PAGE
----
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Screening for Lung Cancer Can Be a Lifesaver!

By Mary Lizabeth Aquavia, Medical Director, Women’s Health Program

November is Lung Cancer Awareness Month, a time to support people with lung cancer and inform the public about the disease – including recently approved screening tests that have been proven to save lives.

While anti-smoking campaigns have encouraged many Americans to give up cigarettes in recent years, lung cancer remains by far the leading cause of cancer deaths in the U.S. and the second most common cancer in both men and women. Lung cancer makes up almost 25% of all cancer deaths, killing more people than colon, breast, and prostate cancer combined. The American Cancer Society estimates that 131,880 American men and women will die from lung cancer in 2021.

There is hope, though. Advances in screening mean lung cancer can now be detected early when it is more likely to be curable. According to the American Lung Association, if lung cancer is caught before it spreads, the likelihood of surviving five or more years is 59%.

That’s why it’s so important to be screened – especially if you are considered at higher risk for developing lung cancer.

Risk Factors for Lung Cancer

By now, most of us are aware of the link between smoking and lung cancer. Research has estimated that smoking or exposure to second-hand smoke is the cause of 85-90% of all lung cancer cases. The good news is that the rate of new lung cancer cases is decreasing every year, in part because people are heeding the message and quitting smoking.

People who smoke – or who have a history of having smoked in the past – have a much higher risk of developing lung cancer than non-smokers.

Age also is a factor. Generally, lung cancer occurs in people 65 or older. Only a very small number of people younger than 45 are diagnosed with lung cancer.

Screening for Lung Cancer

Researchers have studied regular chest X-rays as a screening test for lung cancer. However, the results have not indicated that they are effective in helping prolong the lives of most people considered at higher risk for lung cancer.

A more recently approved screening test – known as a low-dose computed tomography (LDCT) scan – is considered more effective in helping identify potential cancers in the lungs. During an LDCT scan, a computer linked to an X-ray machine that emits a very low dose of radiation creates 3-D views of tissues and organs inside the patient’s body. This gives the radiologist a much more detailed and accurate image of areas such as the lungs. Unlike chest X-rays, annual screening by LDCT scans has been found to save the lives of people at higher risk for lung cancer by detecting abnormal areas in the lungs before cancer symptoms develop.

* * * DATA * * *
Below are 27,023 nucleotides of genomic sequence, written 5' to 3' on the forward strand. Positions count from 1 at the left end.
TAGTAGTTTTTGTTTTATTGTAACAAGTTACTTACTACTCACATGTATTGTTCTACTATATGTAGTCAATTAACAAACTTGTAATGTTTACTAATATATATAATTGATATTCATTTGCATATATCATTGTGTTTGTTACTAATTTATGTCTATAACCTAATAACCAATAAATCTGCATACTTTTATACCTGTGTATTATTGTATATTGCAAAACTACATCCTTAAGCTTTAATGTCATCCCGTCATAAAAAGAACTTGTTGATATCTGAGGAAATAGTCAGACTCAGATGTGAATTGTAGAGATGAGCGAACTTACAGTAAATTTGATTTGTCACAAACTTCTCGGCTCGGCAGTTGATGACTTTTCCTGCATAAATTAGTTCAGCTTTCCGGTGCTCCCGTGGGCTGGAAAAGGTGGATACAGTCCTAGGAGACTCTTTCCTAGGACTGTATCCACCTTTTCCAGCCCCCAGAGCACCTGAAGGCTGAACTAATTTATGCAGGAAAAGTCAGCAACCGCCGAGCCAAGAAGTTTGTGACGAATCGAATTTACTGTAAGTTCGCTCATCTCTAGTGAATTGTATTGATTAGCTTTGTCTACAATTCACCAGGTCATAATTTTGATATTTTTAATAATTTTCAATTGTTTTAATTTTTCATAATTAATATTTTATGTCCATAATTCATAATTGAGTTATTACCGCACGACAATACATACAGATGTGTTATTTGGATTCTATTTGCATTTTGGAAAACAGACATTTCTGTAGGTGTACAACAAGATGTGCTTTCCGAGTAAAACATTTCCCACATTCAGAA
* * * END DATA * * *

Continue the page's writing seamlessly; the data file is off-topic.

Who Should Be Screened?

The American Cancer Society advises healthcare providers and people at increased risk for lung cancer who have no symptoms to follow the recently updated recommendations for annual lung cancer screening from the U.S. Preventive Services Task Force (USPSTF), the American Academy of Family Physicians (AAFP), or the American College of Chest Physicians. These organizations recommend annual screening with LDCT for people who:

  • Are 50 to 80 years old
  • Smoke now or have quit smoking within the past 15 years
  • Have at least a 20 pack-year smoking history. (A pack-year is defined as smoking an average of one pack of cigarettes per day for one year. A person could have a 20 pack-year history by smoking one pack a day for 20 years or two packs a day for 10 years.)

If you are considering getting tested annually for lung cancer, you should talk to your doctor about risks associated with screening, including exposure to radiation from repeated LDCT scans that could potentially cause cancer.

And if you have postponed your annual lung cancer screening because of the COVID-19 pandemic, ask your doctor about the safety precautions that have been put in place at the healthcare facility where you go for your tests so you can get back on a regular schedule.

Remember: While annual screening is recommended for high-risk individuals, the best way to reduce your risk for lung cancer is to not smoke and to avoid second-hand smoke!